No pressure there.

I found the camera on our dresser behind a cardboard box that Miss Banana was sleeping in. Eureka! I barrelled back downstairs. The window in the kitchen that overlooks the birdfeeder also overlooks our porch, which means we were looking at the mystery ruminant through screen.

The spousal unit decided we should go upstairs to our bedroom, crack a window, and take a picture from that vantage point. Without a screen in the way, we'd get the best picture possible. By this time, it had gone from dusk to dark. Our yard light, however, bathed our mystery visitor in light.

It began to snow lightly.

The spousal unit eased the window open as quietly as he could. Our visitor lifted her head, looked up at us, and again decided we were zero threat. I leaned out the window with the camera, focussed in on her, and took several pictures. The firing of the flash didn't bother her at all.

I consulted my view screen. This is the best image I got:

Keystone Kops got nothing on me eh.

What do you mean you can't see the critter? See those two greenish dots at the bottom right of the picture? That's the reflection of its eyes when it stopped grazing and looked up at me.

Okay, so it's not the best of pictures.


"You need to turn off the flash," the spousal unit hissed quietly.

It's not often in your life that turning points are so clearly delineated. This would be the exact point where things went from merely bad to definitely worse.

I didn't know how to turn off the flash.

That would be because a few days earlier I'd played with the camera and turned off the idiot totally automated absolutely foolproof setting (the Marn setting, in other words) so I could mess with taking pictures of Christmas lights in the dark. Had the camera been in the idiot Marn setting, I could have turned off the flash easily.

In the complex "oh yes you can take lovely pictures of Christmas lights in the dark" setting, I had no idea how to access the flash menu.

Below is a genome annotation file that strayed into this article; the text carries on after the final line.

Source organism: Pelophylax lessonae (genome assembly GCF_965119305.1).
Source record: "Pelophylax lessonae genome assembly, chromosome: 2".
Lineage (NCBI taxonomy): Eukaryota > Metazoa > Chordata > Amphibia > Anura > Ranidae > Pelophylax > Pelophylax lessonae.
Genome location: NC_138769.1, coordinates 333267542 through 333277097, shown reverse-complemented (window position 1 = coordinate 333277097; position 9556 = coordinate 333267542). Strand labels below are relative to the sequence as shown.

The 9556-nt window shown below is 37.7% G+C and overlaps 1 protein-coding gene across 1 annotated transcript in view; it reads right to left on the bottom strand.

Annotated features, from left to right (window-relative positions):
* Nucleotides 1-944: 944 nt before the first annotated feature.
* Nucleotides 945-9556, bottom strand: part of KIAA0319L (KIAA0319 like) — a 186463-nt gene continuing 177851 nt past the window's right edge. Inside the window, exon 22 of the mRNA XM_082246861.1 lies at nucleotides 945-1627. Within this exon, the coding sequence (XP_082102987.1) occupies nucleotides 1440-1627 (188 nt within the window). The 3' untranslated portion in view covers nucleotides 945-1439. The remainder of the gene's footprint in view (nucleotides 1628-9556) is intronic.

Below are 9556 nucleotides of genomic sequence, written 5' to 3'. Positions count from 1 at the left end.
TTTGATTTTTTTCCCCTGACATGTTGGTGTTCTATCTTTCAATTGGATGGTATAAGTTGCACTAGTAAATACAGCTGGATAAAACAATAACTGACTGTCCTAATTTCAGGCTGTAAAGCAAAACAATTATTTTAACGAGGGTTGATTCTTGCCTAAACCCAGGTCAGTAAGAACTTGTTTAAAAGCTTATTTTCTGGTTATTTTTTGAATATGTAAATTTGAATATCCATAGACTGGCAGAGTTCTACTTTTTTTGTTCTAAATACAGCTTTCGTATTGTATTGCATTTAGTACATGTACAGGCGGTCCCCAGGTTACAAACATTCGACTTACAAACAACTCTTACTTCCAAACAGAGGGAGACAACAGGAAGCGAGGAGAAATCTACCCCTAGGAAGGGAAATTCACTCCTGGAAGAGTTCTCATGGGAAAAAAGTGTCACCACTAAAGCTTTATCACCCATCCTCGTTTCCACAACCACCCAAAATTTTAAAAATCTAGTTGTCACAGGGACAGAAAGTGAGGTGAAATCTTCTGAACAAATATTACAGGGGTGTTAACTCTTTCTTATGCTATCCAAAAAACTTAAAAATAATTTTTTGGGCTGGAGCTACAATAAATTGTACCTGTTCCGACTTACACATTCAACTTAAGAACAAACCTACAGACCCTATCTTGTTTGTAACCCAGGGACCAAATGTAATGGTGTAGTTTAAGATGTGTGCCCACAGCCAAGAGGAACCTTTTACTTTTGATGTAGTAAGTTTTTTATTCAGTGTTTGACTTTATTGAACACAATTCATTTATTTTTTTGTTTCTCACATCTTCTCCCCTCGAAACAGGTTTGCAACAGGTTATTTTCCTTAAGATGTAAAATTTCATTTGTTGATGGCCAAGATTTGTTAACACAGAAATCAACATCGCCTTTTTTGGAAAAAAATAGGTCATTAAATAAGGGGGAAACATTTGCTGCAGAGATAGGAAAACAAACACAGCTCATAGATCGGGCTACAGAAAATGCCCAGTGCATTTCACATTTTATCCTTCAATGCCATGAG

The camera manual. I needed the camera manual. STAT.

Funny thing about the manual to this camera. It is every bit as itsy bitsy as the camera. Had I put it back in the camera box after studying camera settings (as I should have)? No, no I did not. I could not remember where I had set down the manual.

And as I tore around like a mad woman looking for the manual, our unknown creature munched her fill of the various grains under our bird feeder and silently drifted back into the woods.

Trust me, I won't be living this one down for a while, eh.


.:Comments (8 so far):.

Old Drivel - New Drivel

Subscribe with Bloglines

Want to delve into my sordid past?
She's mellllllllllllllting - Wednesday, Feb. 15, 2012 - Back off, Buble - Monday, Dec. 19, 2011 - Dispersed - Monday, Nov. 28, 2011 - Nothing comes for free - Monday, Nov. 21, 2011 - None of her business - Friday, Nov. 04, 2011 -

.:Cast:. .:Diaryland Notes:. .:Comments (8 so far):. .:E-mail:.
.:Adventures In Oz:.
.:12% Beer:. .:Links:. .:Host:. .:Archives:.

Cavort, cavort, my kingdom for a cavort Globe of Blogs 12 Per Cent Beer my partners in crime

A button for random, senseless, drive-by linkings:
Blogroll Me!

< ? blogs by women # >
Bloggers over forty + ?
<< | BlogCanada | >>
[ << ? Verbosity # >> ]
<< x Blog x Philes x >>

This template is a riff on a design by the truly talented Quinn. Because I'm a html 'tard, I got alot of pity coding to modify it from Ms. Kittay, a woman who can make html roll over, beg, and bring her her slippers. The logo goodness comes from the God of Graphics, the Fuhrer of Fonts, the one, the only El Presidente. I smooch you all. The background image is part of a painting called Higher Calling by Carter Goodrich which graced the cover of the Aug. 3, 1998 issue of The New Yorker Magazine.

Kids, don't try viewing this at home without Netscape 6 or IE 4.5+, a screen resolution of 800 X 600 and the font Mead Bold firmly ensconced on your hard drive.

�2000, 2001, 2002 Marn. This is me, dagnabbit. You be you.